Renewable energy projects are the need of the hour, experts say
For most residents in the Middle East, the thought of weathering a summer in the region without electricity and air conditioning is unbearable. For Egyptians, however, power cuts have become a fact of life in the past years, particularly in the summer, as the demand from air-conditioning units overwhelms the country’s power generation systems.
Last year, the Guardian reported that Egypt was suffering one of its most serious energy crises for decades, with parts of the country facing around six power cuts a day, for up to two hours at a time. Electricity demand hit a record daily high of 27,000MW, 20% more than power stations in the country could supply, state media reported.
“Egypt has lived through probably its most dramatic energy crisis last summer. There was frequent load-shedding, there were days of entire outage,” says Cornelius Matthes, managing director – MENA at Building Energy, an Italian clean energy firm.
The severity of the blackouts led President Abdel Fattah el-Sisi to announce last September that the country would need to add 12,000MW to its grid over the next five years, at a capital cost of $12 billion.
The problem of power outages goes beyond the discomfort of braving the heat for the roughly 88 million inhabitants of North Africa’s most populous nation. These outages also impact businesses, leading to a downturn in production and boding ill for the economy as a whole.
The Egyptian government, therefore, has an uphill battle ahead to not just tackle the power crisis and address growing energy needs, but also work further on eliminating wasteful subsidies that are taking their toll on the national budget.
The International Monetary Fund (IMF) estimates that in 2011, pre-tax subsidies for petroleum products, natural gas and coal reached 37.9% of government revenues, while subsidies for electricity accounted for 10.4%. This exceeds expenditure even on critical social services, such as healthcare and education. However, steps are already being taken in this direction, with the government cutting subsidies last year, resulting in a dramatic increase in fuel prices by as much as 78%.
While this hike may not have gone down well with the public, the step is much needed as the country finds its feet in a post Arab Spring-era. Egypt, historically an exporter of oil and gas, is now struggling to meet its own energy needs as reserves prove insufficient to meet local demand.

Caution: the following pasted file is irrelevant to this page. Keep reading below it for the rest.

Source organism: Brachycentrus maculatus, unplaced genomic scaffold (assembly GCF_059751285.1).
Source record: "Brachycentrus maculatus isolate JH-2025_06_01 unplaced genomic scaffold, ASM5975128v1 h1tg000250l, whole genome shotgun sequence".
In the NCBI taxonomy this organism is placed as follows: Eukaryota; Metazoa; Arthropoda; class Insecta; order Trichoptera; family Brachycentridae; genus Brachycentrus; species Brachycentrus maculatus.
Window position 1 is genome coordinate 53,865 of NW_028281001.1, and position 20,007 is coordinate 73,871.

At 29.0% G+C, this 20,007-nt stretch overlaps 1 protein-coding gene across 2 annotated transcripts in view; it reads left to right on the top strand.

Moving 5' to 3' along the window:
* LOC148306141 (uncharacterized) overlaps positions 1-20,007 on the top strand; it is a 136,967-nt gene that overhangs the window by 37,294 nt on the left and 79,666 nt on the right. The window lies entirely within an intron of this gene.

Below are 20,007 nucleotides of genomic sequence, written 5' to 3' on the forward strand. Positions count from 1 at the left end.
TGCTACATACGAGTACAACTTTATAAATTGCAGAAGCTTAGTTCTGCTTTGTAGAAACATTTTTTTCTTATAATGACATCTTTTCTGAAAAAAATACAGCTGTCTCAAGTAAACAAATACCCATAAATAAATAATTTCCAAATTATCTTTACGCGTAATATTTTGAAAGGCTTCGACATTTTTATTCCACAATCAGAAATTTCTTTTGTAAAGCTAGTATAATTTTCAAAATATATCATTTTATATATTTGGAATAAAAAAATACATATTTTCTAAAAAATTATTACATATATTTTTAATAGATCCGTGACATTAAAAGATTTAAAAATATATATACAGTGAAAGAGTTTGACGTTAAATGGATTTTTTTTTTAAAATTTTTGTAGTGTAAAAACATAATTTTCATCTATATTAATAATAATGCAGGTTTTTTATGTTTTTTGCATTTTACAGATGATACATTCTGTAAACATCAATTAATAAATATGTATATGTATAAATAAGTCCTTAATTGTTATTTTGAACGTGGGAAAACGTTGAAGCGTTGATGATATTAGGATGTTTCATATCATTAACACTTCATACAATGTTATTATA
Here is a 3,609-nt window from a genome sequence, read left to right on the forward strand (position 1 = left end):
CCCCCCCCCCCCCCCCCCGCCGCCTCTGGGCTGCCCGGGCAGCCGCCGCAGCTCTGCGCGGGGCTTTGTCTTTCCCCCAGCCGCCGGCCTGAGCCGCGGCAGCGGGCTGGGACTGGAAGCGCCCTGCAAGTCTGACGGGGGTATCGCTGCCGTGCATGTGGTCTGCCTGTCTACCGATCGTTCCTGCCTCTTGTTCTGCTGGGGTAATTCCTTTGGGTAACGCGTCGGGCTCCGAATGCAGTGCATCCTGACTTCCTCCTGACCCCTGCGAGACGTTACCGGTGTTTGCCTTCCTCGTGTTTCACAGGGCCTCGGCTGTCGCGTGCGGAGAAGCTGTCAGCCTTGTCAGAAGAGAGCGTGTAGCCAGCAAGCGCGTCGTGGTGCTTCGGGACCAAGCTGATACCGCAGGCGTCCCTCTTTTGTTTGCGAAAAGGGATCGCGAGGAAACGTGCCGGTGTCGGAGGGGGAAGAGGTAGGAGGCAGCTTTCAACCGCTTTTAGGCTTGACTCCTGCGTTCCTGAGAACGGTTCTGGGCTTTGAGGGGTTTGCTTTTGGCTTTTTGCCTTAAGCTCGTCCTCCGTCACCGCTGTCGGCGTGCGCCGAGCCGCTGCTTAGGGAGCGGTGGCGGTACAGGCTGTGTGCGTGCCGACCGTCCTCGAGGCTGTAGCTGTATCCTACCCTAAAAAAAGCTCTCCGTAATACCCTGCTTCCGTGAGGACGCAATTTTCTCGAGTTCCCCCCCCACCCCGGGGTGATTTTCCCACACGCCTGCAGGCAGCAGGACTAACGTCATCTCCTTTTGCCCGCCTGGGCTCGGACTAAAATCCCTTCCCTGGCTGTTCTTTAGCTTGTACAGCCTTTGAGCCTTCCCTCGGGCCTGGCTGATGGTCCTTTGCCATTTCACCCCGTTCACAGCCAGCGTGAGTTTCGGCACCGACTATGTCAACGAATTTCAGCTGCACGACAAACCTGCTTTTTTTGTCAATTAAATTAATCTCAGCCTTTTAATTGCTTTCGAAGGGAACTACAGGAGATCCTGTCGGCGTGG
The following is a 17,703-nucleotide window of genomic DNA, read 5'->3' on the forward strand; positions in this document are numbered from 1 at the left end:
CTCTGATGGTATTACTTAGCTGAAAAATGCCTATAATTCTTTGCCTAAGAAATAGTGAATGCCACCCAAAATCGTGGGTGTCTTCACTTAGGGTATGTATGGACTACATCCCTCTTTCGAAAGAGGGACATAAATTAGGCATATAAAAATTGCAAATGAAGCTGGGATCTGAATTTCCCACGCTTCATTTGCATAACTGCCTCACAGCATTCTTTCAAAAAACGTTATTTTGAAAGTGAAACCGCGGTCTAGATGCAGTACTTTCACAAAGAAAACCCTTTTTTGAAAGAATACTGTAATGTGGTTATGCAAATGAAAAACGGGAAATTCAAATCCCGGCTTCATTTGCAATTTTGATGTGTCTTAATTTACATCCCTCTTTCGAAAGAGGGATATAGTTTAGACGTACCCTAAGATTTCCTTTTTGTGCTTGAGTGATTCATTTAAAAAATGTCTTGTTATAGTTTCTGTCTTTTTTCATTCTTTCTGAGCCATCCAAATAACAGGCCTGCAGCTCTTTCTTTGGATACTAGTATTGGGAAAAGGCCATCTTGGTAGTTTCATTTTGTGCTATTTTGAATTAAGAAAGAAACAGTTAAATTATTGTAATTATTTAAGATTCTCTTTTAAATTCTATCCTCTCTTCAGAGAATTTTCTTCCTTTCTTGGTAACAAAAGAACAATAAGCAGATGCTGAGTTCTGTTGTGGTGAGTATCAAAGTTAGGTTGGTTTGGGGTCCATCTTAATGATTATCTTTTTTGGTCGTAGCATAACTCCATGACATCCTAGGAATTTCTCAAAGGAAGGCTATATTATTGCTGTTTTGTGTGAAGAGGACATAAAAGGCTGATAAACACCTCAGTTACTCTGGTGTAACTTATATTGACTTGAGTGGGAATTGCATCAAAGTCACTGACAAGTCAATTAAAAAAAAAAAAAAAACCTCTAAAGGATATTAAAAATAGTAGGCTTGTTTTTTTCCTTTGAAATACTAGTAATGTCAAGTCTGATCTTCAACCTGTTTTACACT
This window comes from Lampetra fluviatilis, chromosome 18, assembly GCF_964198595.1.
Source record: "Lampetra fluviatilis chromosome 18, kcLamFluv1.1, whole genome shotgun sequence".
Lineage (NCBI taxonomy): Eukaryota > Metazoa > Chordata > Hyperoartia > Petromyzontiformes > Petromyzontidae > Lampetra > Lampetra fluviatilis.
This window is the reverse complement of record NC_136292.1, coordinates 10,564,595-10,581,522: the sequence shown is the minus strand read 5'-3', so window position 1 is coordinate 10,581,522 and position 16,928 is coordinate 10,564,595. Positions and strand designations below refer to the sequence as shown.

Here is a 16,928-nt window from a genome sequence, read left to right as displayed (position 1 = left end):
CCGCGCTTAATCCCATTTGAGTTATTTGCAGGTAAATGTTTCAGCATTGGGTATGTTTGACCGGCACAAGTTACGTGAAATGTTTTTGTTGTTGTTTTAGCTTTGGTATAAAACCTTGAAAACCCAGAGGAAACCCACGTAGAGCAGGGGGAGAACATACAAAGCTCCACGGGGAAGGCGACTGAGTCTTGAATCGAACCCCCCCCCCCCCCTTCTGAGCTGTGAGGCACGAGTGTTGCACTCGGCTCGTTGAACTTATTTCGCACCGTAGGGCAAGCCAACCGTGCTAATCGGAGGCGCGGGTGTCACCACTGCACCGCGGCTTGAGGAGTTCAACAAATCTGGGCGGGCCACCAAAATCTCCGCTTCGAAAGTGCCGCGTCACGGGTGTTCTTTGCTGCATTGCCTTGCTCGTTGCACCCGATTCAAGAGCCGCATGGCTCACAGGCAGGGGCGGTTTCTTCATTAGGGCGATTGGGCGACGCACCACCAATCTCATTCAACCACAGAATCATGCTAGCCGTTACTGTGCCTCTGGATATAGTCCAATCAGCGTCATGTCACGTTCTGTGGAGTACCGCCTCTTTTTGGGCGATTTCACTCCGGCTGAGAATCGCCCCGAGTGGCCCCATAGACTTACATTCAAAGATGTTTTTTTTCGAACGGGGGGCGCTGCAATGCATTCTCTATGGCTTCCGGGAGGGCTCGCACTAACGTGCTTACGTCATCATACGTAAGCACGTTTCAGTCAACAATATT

The push for renewables
Analysts and experts have increasingly begun to call for a move away from oil and gas dependency into renewable energy sources. “On the energy side, I think Egypt is probably the most exciting country on the continent,” Matthes said at a panel discussion at the recent Africa Energy Forum. “Egypt is not only blessed with good gas resources, it also has world-class solar and wind conditions.”
Despite these advantages, the country has been slow to tap into renewable energy because of heavily subsidised fuel, points out Mohamed Shoeib, managing director, Qalaa Holdings Energy Division.
“Egypt has good reserves from the oil and gas point of view, but our utilisation of these resources was not good. We depend completely in Egypt on oil and gas as a primary energy source in all our consumption needs. For example, Egypt is dependent on oil and gas for almost 92% of its electricity. In summer, this percentage reaches almost about 95-96%.”
This dependence on fossil fuels has hampered efforts to switch to renewable energy sources, which have been considered expensive due to the cheap fuel for conventional power plants, Shoeib says. But the price of fossil fuels is artificially low on account of subsidies, which not only hurt the economy but also deprive the country of using such resources in other industries, like petrochemicals.
However, the government now seems to be taking note of the importance of renewable energy, and major wind and solar projects are set to add to the grid in coming years.
One major project in the news recently is a $9 billion deal between with Siemens AG to build gas and wind power plants in the country. The energy deal is the single biggest order Siemens has received till date, and is expected to boost Egypt’s power generation by 50%. It will add 16.4GW to Egypt’s national grid, 14.4GW of it supplied from three combined cycle gas plants and 2GW from wind.
Under the agreement, Siemens will deliver up to 12 wind farms in the Gulf of Suez and West Nile areas, comprising around 600 wind turbines. The German company will also work with Egyptian partners Elsewedy Electric and Orascom Construction to supply three natural gas-fired combined cycle power plants, each with a capacity of 4.8GW.